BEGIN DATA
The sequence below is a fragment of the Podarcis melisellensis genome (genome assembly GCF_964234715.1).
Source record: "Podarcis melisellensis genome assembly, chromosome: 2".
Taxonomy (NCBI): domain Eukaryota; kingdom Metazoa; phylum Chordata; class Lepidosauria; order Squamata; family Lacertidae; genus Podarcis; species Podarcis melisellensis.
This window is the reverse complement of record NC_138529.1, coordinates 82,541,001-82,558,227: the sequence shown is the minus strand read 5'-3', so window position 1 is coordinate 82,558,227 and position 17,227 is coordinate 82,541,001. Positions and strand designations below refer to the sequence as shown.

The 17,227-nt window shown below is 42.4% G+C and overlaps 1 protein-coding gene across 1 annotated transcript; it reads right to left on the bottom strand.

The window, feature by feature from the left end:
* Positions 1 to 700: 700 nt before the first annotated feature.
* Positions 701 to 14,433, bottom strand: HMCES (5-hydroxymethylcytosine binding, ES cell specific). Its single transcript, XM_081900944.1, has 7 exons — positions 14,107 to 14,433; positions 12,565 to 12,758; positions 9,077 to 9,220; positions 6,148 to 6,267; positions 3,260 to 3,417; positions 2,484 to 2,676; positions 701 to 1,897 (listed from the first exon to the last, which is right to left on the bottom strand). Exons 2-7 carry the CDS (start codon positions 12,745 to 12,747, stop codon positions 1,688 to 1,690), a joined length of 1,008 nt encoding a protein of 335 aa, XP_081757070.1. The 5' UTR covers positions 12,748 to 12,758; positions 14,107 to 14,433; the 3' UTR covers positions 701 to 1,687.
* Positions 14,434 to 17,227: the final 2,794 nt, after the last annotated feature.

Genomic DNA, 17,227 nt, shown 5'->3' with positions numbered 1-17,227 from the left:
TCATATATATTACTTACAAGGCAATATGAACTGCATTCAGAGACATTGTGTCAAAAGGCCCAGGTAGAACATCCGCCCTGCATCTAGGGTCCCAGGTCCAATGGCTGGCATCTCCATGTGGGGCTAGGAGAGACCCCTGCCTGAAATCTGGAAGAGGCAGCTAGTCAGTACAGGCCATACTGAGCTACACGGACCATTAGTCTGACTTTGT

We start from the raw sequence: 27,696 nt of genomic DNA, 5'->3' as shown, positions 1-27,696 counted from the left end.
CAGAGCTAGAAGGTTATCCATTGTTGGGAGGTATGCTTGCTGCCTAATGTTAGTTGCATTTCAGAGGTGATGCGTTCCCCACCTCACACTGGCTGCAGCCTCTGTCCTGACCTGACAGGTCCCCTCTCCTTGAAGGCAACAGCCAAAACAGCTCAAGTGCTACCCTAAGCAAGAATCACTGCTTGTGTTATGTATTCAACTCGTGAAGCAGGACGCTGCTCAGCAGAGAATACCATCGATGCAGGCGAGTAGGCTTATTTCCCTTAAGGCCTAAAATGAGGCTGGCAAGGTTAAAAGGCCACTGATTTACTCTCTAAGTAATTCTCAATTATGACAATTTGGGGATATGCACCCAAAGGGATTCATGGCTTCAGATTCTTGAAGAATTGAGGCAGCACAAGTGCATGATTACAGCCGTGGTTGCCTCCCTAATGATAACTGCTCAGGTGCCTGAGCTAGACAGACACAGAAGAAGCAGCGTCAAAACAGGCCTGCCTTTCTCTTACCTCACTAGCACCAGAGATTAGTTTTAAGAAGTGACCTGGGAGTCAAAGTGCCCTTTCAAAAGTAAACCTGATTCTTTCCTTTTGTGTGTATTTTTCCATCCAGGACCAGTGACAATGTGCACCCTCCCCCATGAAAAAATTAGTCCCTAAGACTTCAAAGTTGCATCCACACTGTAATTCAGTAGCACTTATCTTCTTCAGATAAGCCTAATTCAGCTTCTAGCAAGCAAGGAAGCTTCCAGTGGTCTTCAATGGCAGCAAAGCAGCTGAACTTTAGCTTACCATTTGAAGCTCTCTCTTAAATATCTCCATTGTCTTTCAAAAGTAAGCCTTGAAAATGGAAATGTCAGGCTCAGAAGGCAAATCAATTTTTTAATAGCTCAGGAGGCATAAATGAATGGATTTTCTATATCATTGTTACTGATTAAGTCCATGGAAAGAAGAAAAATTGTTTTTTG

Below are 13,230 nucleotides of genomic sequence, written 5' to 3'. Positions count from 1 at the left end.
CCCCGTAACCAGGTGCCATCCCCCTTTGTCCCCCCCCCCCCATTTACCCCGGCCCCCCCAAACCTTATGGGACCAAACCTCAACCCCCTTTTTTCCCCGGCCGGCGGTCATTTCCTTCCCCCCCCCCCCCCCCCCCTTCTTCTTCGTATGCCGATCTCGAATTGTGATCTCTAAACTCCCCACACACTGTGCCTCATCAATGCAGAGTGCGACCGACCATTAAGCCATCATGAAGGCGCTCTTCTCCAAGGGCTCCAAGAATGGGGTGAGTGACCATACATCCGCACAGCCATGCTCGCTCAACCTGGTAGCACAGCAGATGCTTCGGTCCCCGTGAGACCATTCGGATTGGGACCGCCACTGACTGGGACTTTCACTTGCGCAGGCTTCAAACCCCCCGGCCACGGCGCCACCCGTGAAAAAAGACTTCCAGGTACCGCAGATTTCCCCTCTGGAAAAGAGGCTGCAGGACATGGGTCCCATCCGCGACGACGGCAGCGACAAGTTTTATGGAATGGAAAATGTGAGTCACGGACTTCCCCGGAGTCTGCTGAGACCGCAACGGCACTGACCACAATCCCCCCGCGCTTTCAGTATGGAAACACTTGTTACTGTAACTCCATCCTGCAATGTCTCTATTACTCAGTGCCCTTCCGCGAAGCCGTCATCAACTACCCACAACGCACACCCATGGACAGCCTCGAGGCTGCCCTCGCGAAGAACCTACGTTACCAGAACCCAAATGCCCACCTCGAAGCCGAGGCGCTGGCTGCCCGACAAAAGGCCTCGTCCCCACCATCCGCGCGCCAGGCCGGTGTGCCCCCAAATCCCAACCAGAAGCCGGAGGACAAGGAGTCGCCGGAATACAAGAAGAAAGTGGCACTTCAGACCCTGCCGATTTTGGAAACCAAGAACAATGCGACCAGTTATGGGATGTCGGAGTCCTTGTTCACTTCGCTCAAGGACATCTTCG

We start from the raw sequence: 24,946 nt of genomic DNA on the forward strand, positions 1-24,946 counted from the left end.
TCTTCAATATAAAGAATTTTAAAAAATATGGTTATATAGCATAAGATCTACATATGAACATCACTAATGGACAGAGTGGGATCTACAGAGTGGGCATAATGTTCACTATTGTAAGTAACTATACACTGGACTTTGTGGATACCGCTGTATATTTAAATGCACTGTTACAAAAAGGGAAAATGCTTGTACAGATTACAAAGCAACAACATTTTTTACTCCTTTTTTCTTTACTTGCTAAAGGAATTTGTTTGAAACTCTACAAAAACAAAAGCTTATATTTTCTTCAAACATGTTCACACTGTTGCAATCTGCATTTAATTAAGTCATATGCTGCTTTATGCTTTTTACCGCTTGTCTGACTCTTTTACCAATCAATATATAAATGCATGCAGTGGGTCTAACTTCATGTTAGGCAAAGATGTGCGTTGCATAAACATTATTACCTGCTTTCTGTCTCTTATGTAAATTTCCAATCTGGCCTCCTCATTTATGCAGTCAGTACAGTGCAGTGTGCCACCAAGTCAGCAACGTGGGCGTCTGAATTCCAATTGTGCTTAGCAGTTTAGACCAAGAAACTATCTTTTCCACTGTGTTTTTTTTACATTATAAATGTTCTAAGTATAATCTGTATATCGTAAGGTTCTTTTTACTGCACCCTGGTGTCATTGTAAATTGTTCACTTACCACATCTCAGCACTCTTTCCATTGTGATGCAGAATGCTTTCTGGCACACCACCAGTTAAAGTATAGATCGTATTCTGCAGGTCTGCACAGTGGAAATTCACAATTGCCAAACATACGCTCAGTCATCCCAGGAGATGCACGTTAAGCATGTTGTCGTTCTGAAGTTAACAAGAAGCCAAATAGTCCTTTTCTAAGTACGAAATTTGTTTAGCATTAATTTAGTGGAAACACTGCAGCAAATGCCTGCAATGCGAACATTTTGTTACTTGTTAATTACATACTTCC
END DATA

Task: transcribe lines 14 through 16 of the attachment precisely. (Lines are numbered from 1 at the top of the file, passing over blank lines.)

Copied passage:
Below are 13,230 nucleotides of genomic sequence, written 5' to 3'. Positions count from 1 at the left end.
CCCCGTAACCAGGTGCCATCCCCCTTTGTCCCCCCCCCCCCATTTACCCCGGCCCCCCCAAACCTTATGGGACCAAACCTCAACCCCCTTTTTTCCCCGGCCGGCGGTCATTTCCTTCCCCCCCCCCCCCCCCCCCTTCTTCTTCGTATGCCGATCTCGAATTGTGATCTCTAAACTCCCCACACACTGTGCCTCATCAATGCAGAGTGCGACCGACCATTAAGCCATCATGAAGGCGCTCTTCTCCAAGGGCTCCAAGAATGGGGTGAGTGACCATACATCCGCACAGCCATGCTCGCTCAACCTGGTAGCACAGCAGATGCTTCGGTCCCCGTGAGACCATTCGGATTGGGACCGCCACTGACTGGGACTTTCACTTGCGCAGGCTTCAAACCCCCCGGCCACGGCGCCACCCGTGAAAAAAGACTTCCAGGTACCGCAGATTTCCCCTCTGGAAAAGAGGCTGCAGGACATGGGTCCCATCCGCGACGACGGCAGCGACAAGTTTTATGGAATGGAAAATGTGAGTCACGGACTTCCCCGGAGTCTGCTGAGACCGCAACGGCACTGACCACAATCCCCCCGCGCTTTCAGTATGGAAACACTTGTTACTGTAACTCCATCCTGCAATGTCTCTATTACTCAGTGCCCTTCCGCGAAGCCGTCATCAACTACCCACAACGCACACCCATGGACAGCCTCGAGGCTGCCCTCGCGAAGAACCTACGTTACCAGAACCCAAATGCCCACCTCGAAGCCGAGGCGCTGGCTGCCCGACAAAAGGCCTCGTCCCCACCATCCGCGCGCCAGGCCGGTGTGCCCCCAAATCCCAACCAGAAGCCGGAGGACAAGGAGTCGCCGGAATACAAGAAGAAAGTGGCACTTCAGACCCTGCCGATTTTGGAAACCAAGAACAATGCGACCAGTTATGGGATGTCGGAGTCCTTGTTCACTTCGCTCAAGGACATCTTCG

We start from the raw sequence: 24,946 nt of genomic DNA on the forward strand, positions 1-24,946 counted from the left end.